Other formats

    TEI XML file   ePub eBook file  


    mail icontwitter iconBlogspot iconrss icon

Maori and Missionary: Early Christian Missions in the South Island of New Zealand

Chapter Nine — The New Edinburgh Scheme

page break

Chapter Nine
The New Edinburgh Scheme

The “New Edinburgh” Scheme Originated with Mr. George Rennie, a Scot who represented Ipswich, England, in the British Parliament. Mr. Rennie subsequently secured the interest in his plan of Captain William Cargill, a veteran of the Peninsula War, and, since his retirement from the Army, a banker. These two were later joined by the Rev. Thos. Burns, a minister of the Free Church of Scotland since “the Disruption”, who proved a tower of strength to the movement. Eventually, owing to disagreement with his colleagues who planned to make the “New Edinburgh” settlement a close preserve for Free Church adherents only, Rennie withdrew from the scene. After some delay an association formed by lay members of the Free Church was brought into being, and this body approached the New Zealand Company and secured from it its aid towards the purchase of suitable South Island land for the project.

Definite negotiations were commenced, and Captain FitzRoy, Governor of New Zealand, acting under the authority of the Colonial Office, arranged to secure a site for the proposed Scottish settlement, and granted to the New Zealand Company's agent, Colonel Wakefield,1 power to purchase land from the Maoris at a suitable locality. In all these transactions the interests of the Government were placed in the hands of Mr. J. J. Symonds, assistant police magistrate at Wellington, whilst Mr. Frederick Tuckett was appointed principal surveyor.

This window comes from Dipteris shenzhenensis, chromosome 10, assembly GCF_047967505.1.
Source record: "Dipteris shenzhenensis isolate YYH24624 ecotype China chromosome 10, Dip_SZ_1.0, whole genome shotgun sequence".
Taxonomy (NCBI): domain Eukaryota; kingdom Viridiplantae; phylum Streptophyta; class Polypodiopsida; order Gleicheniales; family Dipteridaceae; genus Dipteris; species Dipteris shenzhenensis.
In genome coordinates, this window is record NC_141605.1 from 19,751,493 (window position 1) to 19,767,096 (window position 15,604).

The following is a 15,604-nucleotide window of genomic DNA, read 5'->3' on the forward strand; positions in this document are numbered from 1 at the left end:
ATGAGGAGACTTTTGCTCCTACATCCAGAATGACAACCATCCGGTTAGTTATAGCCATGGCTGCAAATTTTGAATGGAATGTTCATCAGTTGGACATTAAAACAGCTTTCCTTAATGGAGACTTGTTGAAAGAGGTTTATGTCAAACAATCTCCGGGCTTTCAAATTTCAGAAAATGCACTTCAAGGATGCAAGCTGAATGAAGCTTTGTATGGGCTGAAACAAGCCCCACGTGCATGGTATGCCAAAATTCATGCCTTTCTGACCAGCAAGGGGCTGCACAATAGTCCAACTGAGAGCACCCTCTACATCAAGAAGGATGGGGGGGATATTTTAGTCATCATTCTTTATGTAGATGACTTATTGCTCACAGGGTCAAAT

Tuckett was charged with the duty of selecting a site for the new settlement and the chief town. He chartered the brigantine Deborah of 121 tons (Captain Wing) and sailed from Nelson on March 31st, 1844. Tuckett had with him two assistant surveyors, Messrs. Barnicoat and Davison, and five men as boatmen. The other passengers were the Rev. Charles Creed, who was on his way to Waikouaiti, and the Rev. J. F. H. Wohlers, who was in search of a suitable locality for a Mission Station. There were also Dr. David Monro and Messrs. Wilkinson and Wither, who joined the party for the love of travel, and Mr. J. J. Symonds, who joined the ship at Wellington. On their way down the coast Port Cooper (Lyttelton) was visited, and then Moeraki, from which place Tuckett walked to

1 Contributions to the Early History of New Zealand, Dr. Hocken.